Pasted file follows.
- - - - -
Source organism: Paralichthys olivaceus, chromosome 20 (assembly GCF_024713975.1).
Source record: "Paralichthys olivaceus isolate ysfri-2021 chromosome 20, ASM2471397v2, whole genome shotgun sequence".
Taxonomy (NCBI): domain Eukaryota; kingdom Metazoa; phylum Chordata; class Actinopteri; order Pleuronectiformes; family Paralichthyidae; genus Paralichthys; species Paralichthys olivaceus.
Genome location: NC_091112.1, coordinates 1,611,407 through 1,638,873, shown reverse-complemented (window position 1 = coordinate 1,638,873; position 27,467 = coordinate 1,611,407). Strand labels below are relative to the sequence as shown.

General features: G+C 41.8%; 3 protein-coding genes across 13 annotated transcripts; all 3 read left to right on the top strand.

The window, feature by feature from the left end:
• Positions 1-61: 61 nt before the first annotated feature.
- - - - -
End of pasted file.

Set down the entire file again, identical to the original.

Source organism: Paralichthys olivaceus, chromosome 20 (assembly GCF_024713975.1).
Source record: "Paralichthys olivaceus isolate ysfri-2021 chromosome 20, ASM2471397v2, whole genome shotgun sequence".
Taxonomy (NCBI): domain Eukaryota; kingdom Metazoa; phylum Chordata; class Actinopteri; order Pleuronectiformes; family Paralichthyidae; genus Paralichthys; species Paralichthys olivaceus.
Genome location: NC_091112.1, coordinates 1,611,407 through 1,638,873, shown reverse-complemented (window position 1 = coordinate 1,638,873; position 27,467 = coordinate 1,611,407). Strand labels below are relative to the sequence as shown.

General features: G+C 41.8%; 3 protein-coding genes across 13 annotated transcripts; all 3 read left to right on the top strand.

The window, feature by feature from the left end:
• Positions 1-61: 61 nt before the first annotated feature.